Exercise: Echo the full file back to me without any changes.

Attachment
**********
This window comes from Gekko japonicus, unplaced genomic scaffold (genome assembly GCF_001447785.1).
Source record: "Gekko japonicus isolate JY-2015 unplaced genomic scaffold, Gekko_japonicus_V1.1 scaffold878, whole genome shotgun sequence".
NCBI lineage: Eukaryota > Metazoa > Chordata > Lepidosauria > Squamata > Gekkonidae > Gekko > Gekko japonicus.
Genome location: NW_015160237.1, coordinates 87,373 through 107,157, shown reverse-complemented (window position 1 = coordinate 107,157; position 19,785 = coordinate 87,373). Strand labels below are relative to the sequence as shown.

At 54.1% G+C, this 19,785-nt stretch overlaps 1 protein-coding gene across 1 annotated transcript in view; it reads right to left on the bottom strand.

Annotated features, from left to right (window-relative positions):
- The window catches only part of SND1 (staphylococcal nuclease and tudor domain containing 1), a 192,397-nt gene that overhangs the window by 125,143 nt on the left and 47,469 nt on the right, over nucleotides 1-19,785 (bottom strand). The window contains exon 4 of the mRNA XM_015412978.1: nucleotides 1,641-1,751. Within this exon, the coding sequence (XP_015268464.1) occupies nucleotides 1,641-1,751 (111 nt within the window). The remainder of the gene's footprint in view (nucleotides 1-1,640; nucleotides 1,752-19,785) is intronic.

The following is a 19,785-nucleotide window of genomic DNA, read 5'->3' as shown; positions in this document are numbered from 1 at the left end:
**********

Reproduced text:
This window comes from Gekko japonicus, unplaced genomic scaffold (genome assembly GCF_001447785.1).
Source record: "Gekko japonicus isolate JY-2015 unplaced genomic scaffold, Gekko_japonicus_V1.1 scaffold878, whole genome shotgun sequence".
NCBI lineage: Eukaryota > Metazoa > Chordata > Lepidosauria > Squamata > Gekkonidae > Gekko > Gekko japonicus.
Genome location: NW_015160237.1, coordinates 87,373 through 107,157, shown reverse-complemented (window position 1 = coordinate 107,157; position 19,785 = coordinate 87,373). Strand labels below are relative to the sequence as shown.

At 54.1% G+C, this 19,785-nt stretch overlaps 1 protein-coding gene across 1 annotated transcript in view; it reads right to left on the bottom strand.

Annotated features, from left to right (window-relative positions):
- The window catches only part of SND1 (staphylococcal nuclease and tudor domain containing 1), a 192,397-nt gene that overhangs the window by 125,143 nt on the left and 47,469 nt on the right, over nucleotides 1-19,785 (bottom strand). The window contains exon 4 of the mRNA XM_015412978.1: nucleotides 1,641-1,751. Within this exon, the coding sequence (XP_015268464.1) occupies nucleotides 1,641-1,751 (111 nt within the window). The remainder of the gene's footprint in view (nucleotides 1-1,640; nucleotides 1,752-19,785) is intronic.

The following is a 19,785-nucleotide window of genomic DNA, read 5'->3' as shown; positions in this document are numbered from 1 at the left end: